gluten levels in food

In the United States, 20 parts per million (ppm) has become commonly accepted as the maximum ratio of gluten levels in food deemed safe for people with celiac disease. This premise stems from the U.S. FDA’s rule for packaged foods issued in 2013 that aimed to help both people with celiac disease eat more safely and the food manufacturers produce foods to documented standards.

How did 20 ppm become the guideline for gluten levels in food?

The cut-off value was partially selected because this level can be accurately and precisely measured by validated testing methods.This is reasonable from the manufacturers’ perspective, since without a reliable way to determine the gluten levels in foods they are producing, it would be very difficult to comply with the rule. Imagine driving through a school zone, but your car’s speedometer could only display zero or 100 miles per hour. It would be challenging to drive below the 25-mph speed limit without any accurate feedback.

But from the consumers’ perspective, especially those with celiac disease, concentrations as close to zero parts per million would be ideal, and this is where the other components of the FDA rule come into play. For a packaged food to be rightly labeled “gluten-free,” it not only must have less than 20 ppm of gluten, but also may not contain gluten-containing grains, or gluten-containing grains where the gluten protein has not been removed, or grains where the gluten protein has been removed but the use of such ingredient results in greater than 20 ppm gluten in the final food. To continue with the car analogy, this would be equivalent to saying, yes, the speed limit is 25 mph, but we would prefer for the safety of the children, that cars drive as slow as possible (or no cars be allowed on the road).

When developing Nima, our primary concern was to detect gluten at levels of 20 ppm, with a high level of certainty, since that is the FDA ruling. But as we thought about the problem, there was a biological, chemical and engineering challenge, as well as a philosophical dilemma. From a scientific perspective, to detect a certain quantity, the test must be designed with margin of safety, so we had to develop a test that could detect well below 20 ppm. And this is an achievement that we are all proud of accomplishing. We have developed the first and only easy to use, portable and connected solution available to consumers.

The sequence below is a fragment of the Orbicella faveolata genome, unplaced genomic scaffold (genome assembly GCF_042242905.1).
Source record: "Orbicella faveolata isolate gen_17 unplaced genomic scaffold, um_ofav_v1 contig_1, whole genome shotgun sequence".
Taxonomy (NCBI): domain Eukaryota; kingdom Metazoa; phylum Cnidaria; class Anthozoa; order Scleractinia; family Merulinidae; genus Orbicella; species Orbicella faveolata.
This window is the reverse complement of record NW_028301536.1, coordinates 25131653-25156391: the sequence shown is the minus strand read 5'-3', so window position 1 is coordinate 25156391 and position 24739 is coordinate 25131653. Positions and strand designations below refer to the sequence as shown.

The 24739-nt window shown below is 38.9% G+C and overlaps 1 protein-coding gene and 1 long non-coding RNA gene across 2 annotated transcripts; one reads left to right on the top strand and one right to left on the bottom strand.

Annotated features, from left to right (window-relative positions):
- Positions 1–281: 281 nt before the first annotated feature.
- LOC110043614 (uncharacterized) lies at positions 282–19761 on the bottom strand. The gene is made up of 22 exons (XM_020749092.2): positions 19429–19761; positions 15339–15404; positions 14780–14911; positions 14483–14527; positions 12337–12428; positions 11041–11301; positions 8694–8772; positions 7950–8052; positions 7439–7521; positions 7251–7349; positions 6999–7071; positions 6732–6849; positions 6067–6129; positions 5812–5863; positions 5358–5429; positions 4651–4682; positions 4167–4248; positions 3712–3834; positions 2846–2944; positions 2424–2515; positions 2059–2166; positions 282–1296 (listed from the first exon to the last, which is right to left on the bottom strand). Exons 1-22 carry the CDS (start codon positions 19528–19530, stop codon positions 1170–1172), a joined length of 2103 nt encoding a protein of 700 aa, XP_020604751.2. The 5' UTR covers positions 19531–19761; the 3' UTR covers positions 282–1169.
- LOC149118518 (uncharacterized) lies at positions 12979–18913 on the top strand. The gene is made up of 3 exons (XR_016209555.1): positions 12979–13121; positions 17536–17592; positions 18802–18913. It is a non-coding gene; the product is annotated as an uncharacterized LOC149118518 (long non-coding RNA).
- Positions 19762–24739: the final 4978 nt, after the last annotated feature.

However, with the ability to detect below 20 ppm, the philosophical question became, if we detect gluten below 20 ppm, should we report it gluten-free? We asked ourselves, is there really a significant difference between 21 ppm and 19 ppm? For example, in a 2016 study by Cochrane Australia, researchers did a systematic review to “determine if there is a threshold level of intake of gluten that is safe for people with coeliac disease to consume.” They concluded that “The studies highlight the individual variability in tolerance to gluten and the difficulty this raises for setting a safe threshold…In the absence of larger randomised trials that compare small amounts of gluten intake, the current evidence precludes establishing a definitive threshold level of gluten that is safe for all people with coeliac disease to consume.” Simply, the evidence we have to date is not sufficient to set a level that is safe for every person with celiac disease.

In addition, if you take a look at the organizations that certify food as gluten-free, they all have different standards for sticking their “certified gluten-free” label on a packaged food. The Gluten Intolerance Group, for instance, requires that a food tests at or below 10 ppm to use their familiar certification label, even though the FDA only requires at/below 20 ppm.

Low gluten levels in food

Every body is different. We have customers reach out and mention they get sick from certified gluten-free foods as well as people from other countries that have stricter labeling laws than the United States. So what would be best for our community?

In the end, given the wide diversity of foods that Nima can test, and with our community’s best interest in mind, we decided that if Nima detects any gluten levels in food, any non-zero ppm, Nima will report “gluten found.” Ultimately, our goal is to tell you if Nima detects gluten, and the goal of food producers should be to make foods that are truly gluten-free.

-Francisco Dias Lourenco, VP of engineering, Nima